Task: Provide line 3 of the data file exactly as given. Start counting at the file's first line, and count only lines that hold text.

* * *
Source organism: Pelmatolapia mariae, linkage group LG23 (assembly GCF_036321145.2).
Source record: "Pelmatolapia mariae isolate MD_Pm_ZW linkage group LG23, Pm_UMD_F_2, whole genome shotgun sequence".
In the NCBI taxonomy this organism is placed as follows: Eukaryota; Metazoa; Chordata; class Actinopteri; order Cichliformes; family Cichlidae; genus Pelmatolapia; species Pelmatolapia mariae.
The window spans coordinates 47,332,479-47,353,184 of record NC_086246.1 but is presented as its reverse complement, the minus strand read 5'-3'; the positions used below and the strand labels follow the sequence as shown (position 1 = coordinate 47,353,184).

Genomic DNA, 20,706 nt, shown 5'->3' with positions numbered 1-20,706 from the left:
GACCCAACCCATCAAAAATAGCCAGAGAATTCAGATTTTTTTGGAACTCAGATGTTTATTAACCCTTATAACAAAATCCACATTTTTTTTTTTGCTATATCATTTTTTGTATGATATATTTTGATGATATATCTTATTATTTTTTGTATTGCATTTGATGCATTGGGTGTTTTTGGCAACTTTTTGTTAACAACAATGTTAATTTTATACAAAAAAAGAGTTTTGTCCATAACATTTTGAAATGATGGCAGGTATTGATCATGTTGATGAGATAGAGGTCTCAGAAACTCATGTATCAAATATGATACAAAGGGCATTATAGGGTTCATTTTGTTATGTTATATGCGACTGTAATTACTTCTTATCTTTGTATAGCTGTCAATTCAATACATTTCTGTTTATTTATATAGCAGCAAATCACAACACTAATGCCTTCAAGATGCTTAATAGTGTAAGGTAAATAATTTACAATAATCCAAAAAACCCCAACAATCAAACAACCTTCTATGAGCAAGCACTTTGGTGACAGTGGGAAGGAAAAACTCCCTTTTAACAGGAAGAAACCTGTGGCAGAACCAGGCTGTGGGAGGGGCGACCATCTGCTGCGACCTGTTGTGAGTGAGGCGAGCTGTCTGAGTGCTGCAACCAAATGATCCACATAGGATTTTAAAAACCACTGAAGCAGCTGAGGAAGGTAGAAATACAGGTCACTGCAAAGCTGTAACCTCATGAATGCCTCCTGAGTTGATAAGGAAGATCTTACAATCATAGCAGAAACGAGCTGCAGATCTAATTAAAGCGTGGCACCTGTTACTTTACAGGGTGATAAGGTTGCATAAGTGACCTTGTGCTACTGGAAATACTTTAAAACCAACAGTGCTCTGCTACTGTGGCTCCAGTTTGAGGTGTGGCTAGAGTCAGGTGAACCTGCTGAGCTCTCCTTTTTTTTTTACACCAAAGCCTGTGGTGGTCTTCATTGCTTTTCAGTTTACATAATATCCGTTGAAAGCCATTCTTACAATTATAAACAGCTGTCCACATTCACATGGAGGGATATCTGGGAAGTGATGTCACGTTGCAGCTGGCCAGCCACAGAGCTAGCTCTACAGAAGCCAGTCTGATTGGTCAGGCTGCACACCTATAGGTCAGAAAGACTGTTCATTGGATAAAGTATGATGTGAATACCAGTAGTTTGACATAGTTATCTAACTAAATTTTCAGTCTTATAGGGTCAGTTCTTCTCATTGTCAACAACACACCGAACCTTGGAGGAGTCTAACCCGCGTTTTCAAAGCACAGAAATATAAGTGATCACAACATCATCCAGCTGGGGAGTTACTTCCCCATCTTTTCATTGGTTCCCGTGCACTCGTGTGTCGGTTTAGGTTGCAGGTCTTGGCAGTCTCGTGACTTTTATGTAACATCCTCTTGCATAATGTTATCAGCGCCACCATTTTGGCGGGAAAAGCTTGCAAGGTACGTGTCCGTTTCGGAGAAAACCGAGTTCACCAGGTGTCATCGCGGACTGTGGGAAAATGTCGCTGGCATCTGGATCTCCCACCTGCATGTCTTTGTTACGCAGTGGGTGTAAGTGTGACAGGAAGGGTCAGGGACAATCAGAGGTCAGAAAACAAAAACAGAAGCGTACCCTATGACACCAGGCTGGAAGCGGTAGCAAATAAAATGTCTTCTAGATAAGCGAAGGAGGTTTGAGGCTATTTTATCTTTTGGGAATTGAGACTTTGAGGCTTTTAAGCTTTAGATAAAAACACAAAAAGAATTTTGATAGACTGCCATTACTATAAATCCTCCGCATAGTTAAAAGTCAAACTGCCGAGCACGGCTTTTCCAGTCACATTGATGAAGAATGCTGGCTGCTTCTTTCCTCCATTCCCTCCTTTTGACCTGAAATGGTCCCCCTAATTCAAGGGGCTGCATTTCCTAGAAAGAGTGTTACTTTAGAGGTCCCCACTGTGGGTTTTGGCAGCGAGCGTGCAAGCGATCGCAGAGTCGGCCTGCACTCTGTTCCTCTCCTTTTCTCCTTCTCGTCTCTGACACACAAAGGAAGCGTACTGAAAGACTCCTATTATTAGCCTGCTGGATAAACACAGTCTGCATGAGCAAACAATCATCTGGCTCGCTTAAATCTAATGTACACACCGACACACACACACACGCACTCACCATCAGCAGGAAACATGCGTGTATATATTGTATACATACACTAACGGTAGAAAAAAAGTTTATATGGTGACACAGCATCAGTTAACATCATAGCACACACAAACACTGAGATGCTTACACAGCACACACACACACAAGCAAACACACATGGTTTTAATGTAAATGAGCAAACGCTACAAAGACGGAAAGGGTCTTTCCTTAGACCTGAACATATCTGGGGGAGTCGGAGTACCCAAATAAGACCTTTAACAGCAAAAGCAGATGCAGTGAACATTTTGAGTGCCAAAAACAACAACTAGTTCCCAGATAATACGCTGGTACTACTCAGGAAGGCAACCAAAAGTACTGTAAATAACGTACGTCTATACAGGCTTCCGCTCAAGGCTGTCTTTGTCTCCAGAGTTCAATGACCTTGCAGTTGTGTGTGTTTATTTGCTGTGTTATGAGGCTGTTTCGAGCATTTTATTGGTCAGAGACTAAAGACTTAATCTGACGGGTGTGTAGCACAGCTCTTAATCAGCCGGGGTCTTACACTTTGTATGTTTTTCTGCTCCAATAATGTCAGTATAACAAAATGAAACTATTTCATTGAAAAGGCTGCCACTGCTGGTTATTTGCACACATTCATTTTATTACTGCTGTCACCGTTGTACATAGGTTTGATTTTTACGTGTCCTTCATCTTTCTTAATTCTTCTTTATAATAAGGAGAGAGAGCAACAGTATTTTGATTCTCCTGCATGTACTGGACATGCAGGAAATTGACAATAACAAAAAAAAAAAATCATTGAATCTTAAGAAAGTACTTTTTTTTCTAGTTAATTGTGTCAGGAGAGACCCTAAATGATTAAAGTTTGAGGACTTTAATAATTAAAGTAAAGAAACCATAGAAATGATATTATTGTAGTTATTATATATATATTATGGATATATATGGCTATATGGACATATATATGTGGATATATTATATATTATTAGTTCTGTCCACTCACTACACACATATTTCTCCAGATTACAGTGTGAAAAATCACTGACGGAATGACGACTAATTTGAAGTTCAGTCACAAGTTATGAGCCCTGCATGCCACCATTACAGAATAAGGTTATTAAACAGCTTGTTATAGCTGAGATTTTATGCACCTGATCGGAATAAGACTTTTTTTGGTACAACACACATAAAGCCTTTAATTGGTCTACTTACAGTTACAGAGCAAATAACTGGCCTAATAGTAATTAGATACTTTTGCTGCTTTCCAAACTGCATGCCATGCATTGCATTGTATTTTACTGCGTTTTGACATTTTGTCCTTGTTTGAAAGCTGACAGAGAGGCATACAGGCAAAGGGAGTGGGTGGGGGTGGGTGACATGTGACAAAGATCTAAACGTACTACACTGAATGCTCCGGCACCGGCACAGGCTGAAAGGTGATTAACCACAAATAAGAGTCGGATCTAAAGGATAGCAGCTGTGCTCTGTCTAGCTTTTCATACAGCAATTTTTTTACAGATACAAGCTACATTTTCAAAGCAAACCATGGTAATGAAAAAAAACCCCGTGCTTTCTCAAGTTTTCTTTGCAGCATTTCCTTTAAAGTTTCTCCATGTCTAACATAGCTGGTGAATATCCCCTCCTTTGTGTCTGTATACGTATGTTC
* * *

In the NCBI taxonomy this organism is placed as follows: Eukaryota; Metazoa; Chordata; class Actinopteri; order Cichliformes; family Cichlidae; genus Pelmatolapia; species Pelmatolapia mariae.